Introduction. It is a daunting task to track the sources of atmospheric carbon dioxide and methane, two major greenhouse gases, globally from the early days of the industrial revolution to the present.  The additional accumulation of these gases in the atmosphere originates from mankind’s extraction and burning of fossil fuels.  Richard Heede, of the Climate Accountability Institute, has done just that in his recent article “Tracing anthropogenic carbon dioxide and methane [natural gas, CH4)] emissions to fossil fuel and cement producers, 1854–2010” (Climatic Change (2014) 122:229–241;  doi:10.1007/s10584-013-0986-y; or pdf version).  Climatic Change publishes original research papers after having been rigorously evaluated by independent, anonymous reviewers.

Heede accessed information and records that are publicly available (see Details, Methods, at the end of this post) to find the total amount of fossil fuels (oil, natural gas and coal) extracted from the earth over the period analyzed.  Using the chemistry involved in burning these fuels to carbon dioxide (CO2) he calculated the resulting emissions.  In addition, carbon dioxide arising from converting limestone to cement is included in his accounting.  Furthermore Heede evaluated the amount of “fugitive” methane, a greenhouse gas about 20-30 more potent than CO2, originating from other fossil fuel operations.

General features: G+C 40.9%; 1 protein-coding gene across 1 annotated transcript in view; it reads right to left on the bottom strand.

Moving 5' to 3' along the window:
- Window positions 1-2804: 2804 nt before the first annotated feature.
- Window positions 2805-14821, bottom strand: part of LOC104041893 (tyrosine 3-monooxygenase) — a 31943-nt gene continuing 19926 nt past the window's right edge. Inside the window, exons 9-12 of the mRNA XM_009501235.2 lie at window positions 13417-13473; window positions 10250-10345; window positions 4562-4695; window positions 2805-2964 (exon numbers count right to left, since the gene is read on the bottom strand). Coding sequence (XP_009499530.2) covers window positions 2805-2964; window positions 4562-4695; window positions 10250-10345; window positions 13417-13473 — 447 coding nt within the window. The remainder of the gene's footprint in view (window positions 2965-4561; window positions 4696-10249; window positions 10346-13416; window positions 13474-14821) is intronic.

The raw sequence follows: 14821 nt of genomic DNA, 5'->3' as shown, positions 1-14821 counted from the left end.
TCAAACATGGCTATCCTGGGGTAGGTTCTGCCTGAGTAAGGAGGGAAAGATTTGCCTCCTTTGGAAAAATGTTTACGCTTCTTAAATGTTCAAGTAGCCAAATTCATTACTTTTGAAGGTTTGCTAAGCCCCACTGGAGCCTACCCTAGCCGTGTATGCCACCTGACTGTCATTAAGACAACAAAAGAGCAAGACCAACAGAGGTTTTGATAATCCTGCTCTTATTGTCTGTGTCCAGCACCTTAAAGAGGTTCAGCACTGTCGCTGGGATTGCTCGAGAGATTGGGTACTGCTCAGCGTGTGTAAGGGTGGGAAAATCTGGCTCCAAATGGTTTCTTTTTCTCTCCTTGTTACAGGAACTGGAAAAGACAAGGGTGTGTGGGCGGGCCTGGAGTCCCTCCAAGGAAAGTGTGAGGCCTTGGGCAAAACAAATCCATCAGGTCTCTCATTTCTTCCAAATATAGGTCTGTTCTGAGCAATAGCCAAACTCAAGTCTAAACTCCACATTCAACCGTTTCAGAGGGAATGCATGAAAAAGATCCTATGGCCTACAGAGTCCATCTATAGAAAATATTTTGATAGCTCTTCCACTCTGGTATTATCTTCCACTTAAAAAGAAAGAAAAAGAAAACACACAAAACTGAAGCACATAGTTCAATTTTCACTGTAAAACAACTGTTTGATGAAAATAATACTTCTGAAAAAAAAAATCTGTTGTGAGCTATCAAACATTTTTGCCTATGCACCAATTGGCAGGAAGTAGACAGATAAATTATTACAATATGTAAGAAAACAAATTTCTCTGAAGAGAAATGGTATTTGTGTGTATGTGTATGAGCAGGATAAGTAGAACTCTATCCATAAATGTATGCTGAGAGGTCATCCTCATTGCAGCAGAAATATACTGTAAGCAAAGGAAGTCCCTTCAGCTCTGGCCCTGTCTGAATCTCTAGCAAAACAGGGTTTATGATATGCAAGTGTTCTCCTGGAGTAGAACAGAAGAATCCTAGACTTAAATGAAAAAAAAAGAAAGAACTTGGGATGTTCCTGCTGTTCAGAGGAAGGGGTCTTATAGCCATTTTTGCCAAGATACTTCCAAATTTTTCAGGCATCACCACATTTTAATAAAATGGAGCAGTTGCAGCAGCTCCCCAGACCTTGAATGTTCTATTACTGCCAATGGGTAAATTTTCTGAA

Results.  Heede has found that the annual rate of global emissions originating from fossil fuels has increased dramatically since the industrial revolution began, as of course has their accumulated totals.  Annual emission rates are shown in the graphic below

Annual rates of emission of CO2 and methane (as CO2-equivalents) worldwide, and those originating from the Carbon Majors, in millions of tonnes of CO2-equivalents (MtCO2/y).
Source: Heede, (Climatic Change (2014); ).

for all industrial sources of CO2 and for methane worldwide (black curve), and for the 90 entities he tracked in detail, called the “Carbon Majors” (red curve), for the period 1850-2010.  The worldwide annual emission rates grew dramatically, on a relative basis, between about 1860 and 1910, again from about 1945 to about 1975, and is currently undergoing the sharpest rise yet starting at about 2000.  Emission rates for the Carbon Majors mirror the trends seen for total global emissions after about 1930.